Two chimpanzees in the Dublin Zoo were often to be seen washing the two shelves of their cupboard and "wringing" the wet cloth in the approved fashion. It was like a caricature of a washerwoman, and someone said, "What mimics they are!" Now we do not know whether that was or was not the case with the chimpanzees, but the majority of the experiments that have been made do not lead us to attach to imitation so much importance as is usually given to it by the popular interpreter. There are instances where a monkey that had given up a puzzle in despair returned to it when it had seen its neighbour succeed, but most of the experiments suggested that the creature has to find out for itself. Even with such a simple problem as drawing food near with a stick, it often seems of little use to show the monkey how it is done. Placing a bit of food outside his monkey's cage, Professor Holmes "poked it about with the stick so as to give her a suggestion of how the stick might be employed to move the food within reach, but although the act was repeated many times Lizzie never showed the least inclination to use the stick to her advantage." Perhaps the idea of a "tool" is beyond the Bonnet Monkey, yet here again we must be cautious, for Professor L. T. Hobhouse had a monkey of the same macaque genus which learned in the course of time to use a crooked stick with great effect.
The Case of Peter
Perhaps the cleverest monkey as yet studied was a performing chimpanzee called Peter, which has been generally described by Dr. Lightner Witmer. Peter could skate and cycle, thread needles and untie knots, smoke a cigarette and string beads, screw in nails and unlock locks. But what Peter was thinking about all the time it was hard to guess, and there is very little evidence to suggest that his rapid power of putting two and two together ever rose above a sort of concrete mental experimenting, which Dr. Romanes used to call perceptual inference. Without supposing that there are hard-and-fast boundary lines, we cannot avoid the general conclusion that, while monkeys are often intelligent, they seldom, if ever, show even hints of reason, i.e. of working or playing with general ideas. That remains Man's prerogative.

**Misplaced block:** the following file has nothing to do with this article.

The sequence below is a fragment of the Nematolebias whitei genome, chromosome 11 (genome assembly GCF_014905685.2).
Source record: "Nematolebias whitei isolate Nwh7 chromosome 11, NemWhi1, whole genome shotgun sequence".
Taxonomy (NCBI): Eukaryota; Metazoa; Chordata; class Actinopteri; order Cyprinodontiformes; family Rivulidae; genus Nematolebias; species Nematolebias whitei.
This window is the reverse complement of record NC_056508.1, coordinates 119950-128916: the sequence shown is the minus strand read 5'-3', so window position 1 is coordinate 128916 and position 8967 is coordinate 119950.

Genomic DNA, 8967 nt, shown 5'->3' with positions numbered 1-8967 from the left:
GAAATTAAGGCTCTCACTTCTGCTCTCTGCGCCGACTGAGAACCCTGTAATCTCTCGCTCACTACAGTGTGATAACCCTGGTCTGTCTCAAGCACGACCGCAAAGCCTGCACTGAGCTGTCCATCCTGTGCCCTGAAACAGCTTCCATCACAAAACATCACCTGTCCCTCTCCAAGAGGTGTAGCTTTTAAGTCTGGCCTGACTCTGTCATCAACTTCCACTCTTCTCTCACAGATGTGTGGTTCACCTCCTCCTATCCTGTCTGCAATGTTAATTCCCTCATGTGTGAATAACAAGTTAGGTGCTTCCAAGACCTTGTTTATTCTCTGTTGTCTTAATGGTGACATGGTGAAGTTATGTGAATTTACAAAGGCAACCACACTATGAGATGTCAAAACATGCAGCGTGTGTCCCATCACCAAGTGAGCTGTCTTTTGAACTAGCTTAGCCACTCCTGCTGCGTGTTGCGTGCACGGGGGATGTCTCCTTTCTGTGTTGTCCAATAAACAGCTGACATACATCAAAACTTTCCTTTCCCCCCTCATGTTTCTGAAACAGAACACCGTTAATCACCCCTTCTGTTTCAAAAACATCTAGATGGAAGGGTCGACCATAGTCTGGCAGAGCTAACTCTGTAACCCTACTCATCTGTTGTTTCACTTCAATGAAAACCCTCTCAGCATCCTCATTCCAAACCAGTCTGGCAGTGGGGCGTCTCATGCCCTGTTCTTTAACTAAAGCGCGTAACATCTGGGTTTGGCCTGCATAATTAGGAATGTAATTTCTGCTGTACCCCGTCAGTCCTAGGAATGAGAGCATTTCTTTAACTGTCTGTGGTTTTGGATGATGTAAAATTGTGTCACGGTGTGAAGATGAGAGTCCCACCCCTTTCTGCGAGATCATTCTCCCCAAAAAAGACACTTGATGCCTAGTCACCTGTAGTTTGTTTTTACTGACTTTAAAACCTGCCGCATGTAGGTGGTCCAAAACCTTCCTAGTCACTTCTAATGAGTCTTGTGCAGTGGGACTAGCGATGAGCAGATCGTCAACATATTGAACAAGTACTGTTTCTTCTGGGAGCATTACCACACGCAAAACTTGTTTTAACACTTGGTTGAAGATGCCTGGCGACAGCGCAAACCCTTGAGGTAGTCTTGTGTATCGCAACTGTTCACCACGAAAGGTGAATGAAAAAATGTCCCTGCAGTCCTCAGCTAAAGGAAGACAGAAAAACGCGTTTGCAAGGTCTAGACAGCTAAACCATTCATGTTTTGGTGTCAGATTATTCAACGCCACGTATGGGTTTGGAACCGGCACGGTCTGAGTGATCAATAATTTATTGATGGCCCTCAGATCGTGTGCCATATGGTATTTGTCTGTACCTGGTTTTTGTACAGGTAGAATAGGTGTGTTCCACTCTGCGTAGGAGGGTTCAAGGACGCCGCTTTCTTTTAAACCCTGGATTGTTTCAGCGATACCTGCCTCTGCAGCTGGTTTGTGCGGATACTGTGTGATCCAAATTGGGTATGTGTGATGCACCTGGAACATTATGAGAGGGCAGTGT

The Bustle of the Mind
In mammals like otters, foxes, stoats, hares, and elephants, what a complex of tides and currents there must be in the brain-mind! We may think of a stream with currents at different levels. Lowest there are the basal appetites of hunger and sex, often with eddies rising to the surface. Then there are the primary emotions, such as fear of hereditary enemies and maternal affection for offspring. Above these are instinctive aptitudes, inborn powers of doing clever things without having to learn how. But in mammals these are often expressed along with, or as it were through, the controlled life of intelligent activity, where there is more clear-cut perceptual influence.
Higher still are the records or memories of individual experience and the registration of individual habits, while on the surface is the instreaming multitude of messages from the outside world, like raindrops and hailstones on the stream, some of them penetrating deeply, being, as we say, full of meaning. The mind of the higher animal is in some respects like a child's mind, in having little in the way of clear-cut ideas, in showing no reason in the strict sense, and in its extraordinary educability, but it differs from the child's mind entirely in the sure effectiveness of a certain repertory of responses. It is efficient to a degree.
"Until at last arose the Man."
Man's brain is more complicated than that of the higher apes—gorilla, orang, and chimpanzee—and it is relatively larger. But the improvements in structure do not seem in themselves sufficient to account for man's great advance in intelligence. The rill of inner life has become a swift stream, sometimes a rushing torrent. Besides perceptual inference or Intelligence—a sort of picture-logic, which some animals likewise have—there is conceptual inference—or Reason—an internal experimenting with general ideas. Even the cleverest animals, it would seem, do not get much beyond playing with "particulars"; man plays an internal game of chess with "universals." Intelligent behaviour may go a long way with mental images; rational conduct demands general ideas. It may be, however, that "percepts" and "concepts" differ rather in degree than in kind, and that the passage from one to the other meant a higher power of forming associations. A clever dog has probably a generalised percept of man, as distinguished from a memory-image of the particular men it has known, but man alone has the concept Man, or Mankind, or Humanity. Experimenting with concepts or general ideas is what we call Reason.